Shell Centre developer Braeburn Estates has retendered the design team on the high-profile South Bank scheme ‘to get a competitive price’
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The developer of London’s iconic Shell Centre has retendered its entire design team. The move casts into doubt the detailed design roles of five high-profile architects working on the scheme.
Squire and Partners, KPF, Patel Taylor, GRID and Stirling Prize-winner Stanton Williams have been pitted against executive architects in a bid to achieve ‘competitive’ prices for working drawings.
The decision comes less than a month after plans were submitted for the 2.15 hectare London riverside plot, featuring landmark towers with 790 apartments alongside 48,300m2 of office space together with new public spaces and shops.
Braeburn Estates, the joint venture developer comprising Qatari Diar with Canary Wharf Group, retendered all disciplines apart from Squire and Partners’ masterplanning role. The appointments were initially only up to planning stage and negotiations are expected to conclude by the end of the month.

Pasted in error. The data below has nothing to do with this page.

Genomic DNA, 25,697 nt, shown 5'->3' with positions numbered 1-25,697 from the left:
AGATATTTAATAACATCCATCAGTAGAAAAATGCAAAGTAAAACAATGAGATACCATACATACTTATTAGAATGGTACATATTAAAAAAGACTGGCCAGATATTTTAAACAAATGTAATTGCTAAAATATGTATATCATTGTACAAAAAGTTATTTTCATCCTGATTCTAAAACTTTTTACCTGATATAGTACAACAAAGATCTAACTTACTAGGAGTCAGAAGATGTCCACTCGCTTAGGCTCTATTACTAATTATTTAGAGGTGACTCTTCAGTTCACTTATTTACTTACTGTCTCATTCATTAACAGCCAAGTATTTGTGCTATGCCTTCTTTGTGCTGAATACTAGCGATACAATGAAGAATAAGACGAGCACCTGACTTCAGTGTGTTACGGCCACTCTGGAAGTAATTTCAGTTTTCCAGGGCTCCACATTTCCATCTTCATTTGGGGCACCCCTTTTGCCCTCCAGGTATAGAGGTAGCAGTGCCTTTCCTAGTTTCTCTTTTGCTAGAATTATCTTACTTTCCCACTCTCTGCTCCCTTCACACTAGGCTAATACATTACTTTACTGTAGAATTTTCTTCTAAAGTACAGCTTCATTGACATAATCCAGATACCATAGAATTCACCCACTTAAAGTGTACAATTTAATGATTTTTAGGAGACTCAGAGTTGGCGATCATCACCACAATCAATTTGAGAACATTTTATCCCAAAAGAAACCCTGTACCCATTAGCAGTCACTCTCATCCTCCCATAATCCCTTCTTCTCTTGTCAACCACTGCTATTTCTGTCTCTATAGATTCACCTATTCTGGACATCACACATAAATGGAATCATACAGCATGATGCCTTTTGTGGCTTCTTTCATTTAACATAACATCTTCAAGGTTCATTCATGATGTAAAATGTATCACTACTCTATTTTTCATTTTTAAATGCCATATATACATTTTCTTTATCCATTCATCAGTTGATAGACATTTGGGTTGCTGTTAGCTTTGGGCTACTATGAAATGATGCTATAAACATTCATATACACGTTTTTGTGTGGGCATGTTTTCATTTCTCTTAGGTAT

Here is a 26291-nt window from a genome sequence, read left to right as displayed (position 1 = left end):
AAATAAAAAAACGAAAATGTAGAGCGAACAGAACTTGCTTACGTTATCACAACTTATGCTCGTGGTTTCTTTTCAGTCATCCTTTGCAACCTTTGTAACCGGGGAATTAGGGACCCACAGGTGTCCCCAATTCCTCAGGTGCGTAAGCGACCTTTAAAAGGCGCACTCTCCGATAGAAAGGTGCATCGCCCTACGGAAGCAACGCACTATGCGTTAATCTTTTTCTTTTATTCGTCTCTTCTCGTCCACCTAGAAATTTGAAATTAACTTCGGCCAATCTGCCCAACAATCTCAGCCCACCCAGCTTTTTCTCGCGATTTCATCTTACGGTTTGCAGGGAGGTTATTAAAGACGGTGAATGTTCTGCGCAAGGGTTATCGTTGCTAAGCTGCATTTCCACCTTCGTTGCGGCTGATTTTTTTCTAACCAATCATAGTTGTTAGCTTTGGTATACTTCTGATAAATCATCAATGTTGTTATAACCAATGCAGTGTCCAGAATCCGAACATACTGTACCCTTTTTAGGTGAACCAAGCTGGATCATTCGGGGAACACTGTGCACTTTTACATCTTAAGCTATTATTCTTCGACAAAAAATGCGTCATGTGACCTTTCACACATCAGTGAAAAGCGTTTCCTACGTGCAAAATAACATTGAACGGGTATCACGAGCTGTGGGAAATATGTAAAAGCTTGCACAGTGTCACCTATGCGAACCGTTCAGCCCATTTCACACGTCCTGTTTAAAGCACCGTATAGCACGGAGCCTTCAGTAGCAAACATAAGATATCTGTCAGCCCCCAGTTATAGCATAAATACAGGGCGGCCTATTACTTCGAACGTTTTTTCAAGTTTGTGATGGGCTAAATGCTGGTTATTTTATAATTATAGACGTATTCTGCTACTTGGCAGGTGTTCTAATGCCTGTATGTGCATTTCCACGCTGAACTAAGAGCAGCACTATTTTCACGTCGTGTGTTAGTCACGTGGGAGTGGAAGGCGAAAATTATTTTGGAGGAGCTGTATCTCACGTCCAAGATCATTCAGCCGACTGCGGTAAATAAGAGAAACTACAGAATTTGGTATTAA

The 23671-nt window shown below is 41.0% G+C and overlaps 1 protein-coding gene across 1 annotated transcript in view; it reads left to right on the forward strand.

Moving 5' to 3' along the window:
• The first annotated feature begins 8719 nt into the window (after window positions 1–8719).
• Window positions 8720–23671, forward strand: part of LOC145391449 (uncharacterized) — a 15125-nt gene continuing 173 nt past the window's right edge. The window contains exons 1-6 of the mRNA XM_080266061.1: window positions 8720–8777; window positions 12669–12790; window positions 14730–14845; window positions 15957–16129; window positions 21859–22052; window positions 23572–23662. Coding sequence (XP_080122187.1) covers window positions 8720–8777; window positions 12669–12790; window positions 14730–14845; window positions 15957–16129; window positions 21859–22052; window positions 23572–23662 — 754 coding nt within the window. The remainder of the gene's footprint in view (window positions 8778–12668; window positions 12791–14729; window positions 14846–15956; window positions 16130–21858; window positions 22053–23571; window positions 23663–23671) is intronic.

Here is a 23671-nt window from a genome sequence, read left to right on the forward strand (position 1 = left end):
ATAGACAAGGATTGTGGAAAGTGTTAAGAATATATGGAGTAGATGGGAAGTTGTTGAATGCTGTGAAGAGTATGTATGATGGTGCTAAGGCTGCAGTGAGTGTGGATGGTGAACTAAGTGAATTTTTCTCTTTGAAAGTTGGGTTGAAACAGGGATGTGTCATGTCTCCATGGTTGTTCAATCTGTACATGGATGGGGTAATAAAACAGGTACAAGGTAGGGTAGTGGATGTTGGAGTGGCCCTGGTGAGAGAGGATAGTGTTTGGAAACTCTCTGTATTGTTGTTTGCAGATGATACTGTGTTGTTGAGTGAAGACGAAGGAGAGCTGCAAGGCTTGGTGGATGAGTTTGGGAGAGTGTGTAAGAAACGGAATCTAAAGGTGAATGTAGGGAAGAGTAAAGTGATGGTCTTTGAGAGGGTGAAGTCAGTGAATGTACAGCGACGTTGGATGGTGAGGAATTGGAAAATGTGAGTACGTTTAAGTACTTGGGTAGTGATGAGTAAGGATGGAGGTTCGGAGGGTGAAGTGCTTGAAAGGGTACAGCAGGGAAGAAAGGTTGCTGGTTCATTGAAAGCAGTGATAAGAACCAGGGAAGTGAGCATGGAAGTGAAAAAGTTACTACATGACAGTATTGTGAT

Architects must tender for both design architecture and working drawings contracts. Incumbent teams must compete against a shortlist of ‘selected architects’ to guarantee taking their individual buildings through working drawings.
Braeburn Estates said: ‘We appointed people up to planning because we didn’t know the scheme we would ultimately arrive at in terms of what we would be submitting for planning and getting consent for.’
Asked whether the current architects’ performance was to blame, he said: ‘We are delighted with all of our architects. They are doing incredibly well. We are retendering to get a competitive price of work for the next stage.’
Paul Monaghan of AHMM criticised the general approach, claiming the decision to swap ‘trophy architects’ for cheaper alternatives was ‘becoming more and more common’ and should be blocked where possible.
‘When you use good architects their hallmarks are in the detailed design they do,’ he said. Monaghan suggested up to 50 per cent of a practice’s expected workload could be lost if a project went to an executive architect for bargain-hunting reasons. ‘It’s really frustrating and something planning authorities should be doing something about,’ he said, blaming the problem on an increase in practices providing ‘cheaper detailing’.
But a source close to the project said: ‘They have been reasonable on fees to date and I would be really surprised if they took the cheap route.’